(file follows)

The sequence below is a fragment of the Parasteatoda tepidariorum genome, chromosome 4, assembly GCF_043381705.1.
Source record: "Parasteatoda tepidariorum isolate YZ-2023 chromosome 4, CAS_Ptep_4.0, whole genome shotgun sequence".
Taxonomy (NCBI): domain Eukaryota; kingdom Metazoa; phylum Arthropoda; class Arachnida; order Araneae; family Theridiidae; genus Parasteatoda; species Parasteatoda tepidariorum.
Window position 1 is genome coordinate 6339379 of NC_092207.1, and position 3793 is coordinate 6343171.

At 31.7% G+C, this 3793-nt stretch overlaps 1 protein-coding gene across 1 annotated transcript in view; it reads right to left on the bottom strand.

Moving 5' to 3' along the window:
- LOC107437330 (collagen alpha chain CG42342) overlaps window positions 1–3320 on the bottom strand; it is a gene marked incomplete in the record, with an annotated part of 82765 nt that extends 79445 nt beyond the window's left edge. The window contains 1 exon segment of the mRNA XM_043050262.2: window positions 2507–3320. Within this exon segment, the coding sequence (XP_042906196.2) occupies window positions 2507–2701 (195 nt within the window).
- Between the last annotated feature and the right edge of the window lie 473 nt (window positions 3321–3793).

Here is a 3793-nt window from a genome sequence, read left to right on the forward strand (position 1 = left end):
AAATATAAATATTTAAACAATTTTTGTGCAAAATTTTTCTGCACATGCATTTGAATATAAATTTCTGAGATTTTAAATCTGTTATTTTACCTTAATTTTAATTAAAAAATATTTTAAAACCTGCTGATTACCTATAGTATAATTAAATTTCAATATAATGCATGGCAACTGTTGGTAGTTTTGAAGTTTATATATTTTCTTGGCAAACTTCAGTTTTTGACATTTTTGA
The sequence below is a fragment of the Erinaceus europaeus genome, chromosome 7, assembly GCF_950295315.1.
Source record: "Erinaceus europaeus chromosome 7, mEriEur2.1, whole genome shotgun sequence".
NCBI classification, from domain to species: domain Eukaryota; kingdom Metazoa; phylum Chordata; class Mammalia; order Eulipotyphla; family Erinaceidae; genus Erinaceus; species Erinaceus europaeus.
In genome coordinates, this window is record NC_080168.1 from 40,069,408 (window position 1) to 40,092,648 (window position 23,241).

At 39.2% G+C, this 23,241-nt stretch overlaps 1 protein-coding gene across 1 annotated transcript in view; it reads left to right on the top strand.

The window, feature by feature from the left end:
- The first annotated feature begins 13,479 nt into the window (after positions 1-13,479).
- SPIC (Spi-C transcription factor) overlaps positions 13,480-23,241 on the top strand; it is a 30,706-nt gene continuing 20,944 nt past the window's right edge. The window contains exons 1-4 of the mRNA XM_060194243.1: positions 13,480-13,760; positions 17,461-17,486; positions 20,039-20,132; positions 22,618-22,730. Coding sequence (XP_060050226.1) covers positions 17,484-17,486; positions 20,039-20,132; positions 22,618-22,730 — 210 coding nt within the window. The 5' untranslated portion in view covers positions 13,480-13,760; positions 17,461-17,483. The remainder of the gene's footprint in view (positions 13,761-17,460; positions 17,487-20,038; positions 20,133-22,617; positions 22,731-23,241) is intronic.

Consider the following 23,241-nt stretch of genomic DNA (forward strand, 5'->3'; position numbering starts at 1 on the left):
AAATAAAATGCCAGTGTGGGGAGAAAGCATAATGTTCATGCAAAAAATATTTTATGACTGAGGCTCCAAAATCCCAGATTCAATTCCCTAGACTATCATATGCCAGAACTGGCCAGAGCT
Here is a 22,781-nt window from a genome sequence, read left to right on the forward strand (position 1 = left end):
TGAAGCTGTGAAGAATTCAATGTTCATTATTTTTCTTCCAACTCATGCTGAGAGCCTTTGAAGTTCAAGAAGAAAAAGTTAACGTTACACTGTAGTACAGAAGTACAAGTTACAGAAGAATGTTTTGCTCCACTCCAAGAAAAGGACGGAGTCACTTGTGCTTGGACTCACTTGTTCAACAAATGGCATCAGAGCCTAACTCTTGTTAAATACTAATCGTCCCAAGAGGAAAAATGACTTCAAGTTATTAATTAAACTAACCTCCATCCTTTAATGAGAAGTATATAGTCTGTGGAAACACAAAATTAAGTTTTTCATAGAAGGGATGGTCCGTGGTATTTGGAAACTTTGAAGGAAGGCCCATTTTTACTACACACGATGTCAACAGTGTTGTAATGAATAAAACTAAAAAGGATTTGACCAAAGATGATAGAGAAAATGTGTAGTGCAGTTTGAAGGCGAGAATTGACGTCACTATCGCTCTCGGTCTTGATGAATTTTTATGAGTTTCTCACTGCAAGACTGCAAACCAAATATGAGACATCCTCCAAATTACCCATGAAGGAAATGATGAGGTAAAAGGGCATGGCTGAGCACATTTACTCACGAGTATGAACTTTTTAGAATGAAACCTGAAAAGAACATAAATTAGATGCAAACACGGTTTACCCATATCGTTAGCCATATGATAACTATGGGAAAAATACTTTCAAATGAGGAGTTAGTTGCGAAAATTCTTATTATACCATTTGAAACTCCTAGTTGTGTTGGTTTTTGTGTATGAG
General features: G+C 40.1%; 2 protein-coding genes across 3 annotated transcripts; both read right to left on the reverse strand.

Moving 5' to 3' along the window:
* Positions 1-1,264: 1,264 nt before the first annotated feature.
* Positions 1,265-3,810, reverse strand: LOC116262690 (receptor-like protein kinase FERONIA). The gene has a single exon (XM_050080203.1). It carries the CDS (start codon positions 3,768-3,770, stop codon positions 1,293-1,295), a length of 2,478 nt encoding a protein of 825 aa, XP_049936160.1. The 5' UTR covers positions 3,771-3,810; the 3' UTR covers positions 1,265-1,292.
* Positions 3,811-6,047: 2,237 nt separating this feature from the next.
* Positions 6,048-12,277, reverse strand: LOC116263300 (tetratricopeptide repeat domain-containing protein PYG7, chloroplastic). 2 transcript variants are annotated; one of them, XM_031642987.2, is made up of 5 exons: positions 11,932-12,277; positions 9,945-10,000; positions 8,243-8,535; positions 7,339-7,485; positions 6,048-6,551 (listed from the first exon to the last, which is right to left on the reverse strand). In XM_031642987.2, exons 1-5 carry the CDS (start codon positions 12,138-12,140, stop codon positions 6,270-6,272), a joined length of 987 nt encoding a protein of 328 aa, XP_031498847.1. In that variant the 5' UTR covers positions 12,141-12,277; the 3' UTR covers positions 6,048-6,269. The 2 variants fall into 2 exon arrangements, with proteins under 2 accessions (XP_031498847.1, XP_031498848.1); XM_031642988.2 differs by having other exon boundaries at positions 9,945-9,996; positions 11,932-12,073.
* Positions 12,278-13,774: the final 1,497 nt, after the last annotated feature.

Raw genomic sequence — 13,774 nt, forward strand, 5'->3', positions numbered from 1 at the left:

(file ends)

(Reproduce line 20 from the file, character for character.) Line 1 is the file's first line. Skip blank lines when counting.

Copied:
AAATAAAATGCCAGTGTGGGGAGAAAGCATAATGTTCATGCAAAAAATATTTTATGACTGAGGCTCCAAAATCCCAGATTCAATTCCCTAGACTATCATATGCCAGAACTGGCCAGAGCT